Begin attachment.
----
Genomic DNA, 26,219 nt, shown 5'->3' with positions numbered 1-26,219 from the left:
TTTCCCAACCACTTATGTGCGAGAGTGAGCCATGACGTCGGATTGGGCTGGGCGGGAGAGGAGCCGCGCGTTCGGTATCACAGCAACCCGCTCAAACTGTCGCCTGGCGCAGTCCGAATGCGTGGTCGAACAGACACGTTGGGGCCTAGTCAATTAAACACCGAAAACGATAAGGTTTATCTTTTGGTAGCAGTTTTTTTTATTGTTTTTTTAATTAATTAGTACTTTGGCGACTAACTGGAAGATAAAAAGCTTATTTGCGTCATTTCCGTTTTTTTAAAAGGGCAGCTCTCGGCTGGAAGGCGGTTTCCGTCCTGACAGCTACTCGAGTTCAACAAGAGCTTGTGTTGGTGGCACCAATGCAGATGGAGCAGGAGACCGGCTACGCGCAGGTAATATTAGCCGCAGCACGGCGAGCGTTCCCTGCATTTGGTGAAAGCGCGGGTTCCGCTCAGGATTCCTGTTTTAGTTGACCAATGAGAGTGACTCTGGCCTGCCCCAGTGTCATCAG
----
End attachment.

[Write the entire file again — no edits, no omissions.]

Genomic DNA, 26,219 nt, shown 5'->3' with positions numbered 1-26,219 from the left:
TTTCCCAACCACTTATGTGCGAGAGTGAGCCATGACGTCGGATTGGGCTGGGCGGGAGAGGAGCCGCGCGTTCGGTATCACAGCAACCCGCTCAAACTGTCGCCTGGCGCAGTCCGAATGCGTGGTCGAACAGACACGTTGGGGCCTAGTCAATTAAACACCGAAAACGATAAGGTTTATCTTTTGGTAGCAGTTTTTTTTATTGTTTTTTTAATTAATTAGTACTTTGGCGACTAACTGGAAGATAAAAAGCTTATTTGCGTCATTTCCGTTTTTTTAAAAGGGCAGCTCTCGGCTGGAAGGCGGTTTCCGTCCTGACAGCTACTCGAGTTCAACAAGAGCTTGTGTTGGTGGCACCAATGCAGATGGAGCAGGAGACCGGCTACGCGCAGGTAATATTAGCCGCAGCACGGCGAGCGTTCCCTGCATTTGGTGAAAGCGCGGGTTCCGCTCAGGATTCCTGTTTTAGTTGACCAATGAGAGTGACTCTGGCCTGCCCCAGTGTCATCAG